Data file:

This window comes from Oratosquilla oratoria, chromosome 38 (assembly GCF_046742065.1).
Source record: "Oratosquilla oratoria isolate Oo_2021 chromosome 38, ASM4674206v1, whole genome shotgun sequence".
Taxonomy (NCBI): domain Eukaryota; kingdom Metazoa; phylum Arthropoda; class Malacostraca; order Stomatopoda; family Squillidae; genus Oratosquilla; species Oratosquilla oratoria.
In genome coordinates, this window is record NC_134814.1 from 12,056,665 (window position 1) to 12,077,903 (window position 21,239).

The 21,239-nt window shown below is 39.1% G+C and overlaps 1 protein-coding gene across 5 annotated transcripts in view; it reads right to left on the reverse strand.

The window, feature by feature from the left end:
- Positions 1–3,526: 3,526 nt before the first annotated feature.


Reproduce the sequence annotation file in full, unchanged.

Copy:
This window comes from Oratosquilla oratoria, chromosome 38 (assembly GCF_046742065.1).
Source record: "Oratosquilla oratoria isolate Oo_2021 chromosome 38, ASM4674206v1, whole genome shotgun sequence".
Taxonomy (NCBI): domain Eukaryota; kingdom Metazoa; phylum Arthropoda; class Malacostraca; order Stomatopoda; family Squillidae; genus Oratosquilla; species Oratosquilla oratoria.
In genome coordinates, this window is record NC_134814.1 from 12,056,665 (window position 1) to 12,077,903 (window position 21,239).

The 21,239-nt window shown below is 39.1% G+C and overlaps 1 protein-coding gene across 5 annotated transcripts in view; it reads right to left on the reverse strand.

The window, feature by feature from the left end:
- Positions 1–3,526: 3,526 nt before the first annotated feature.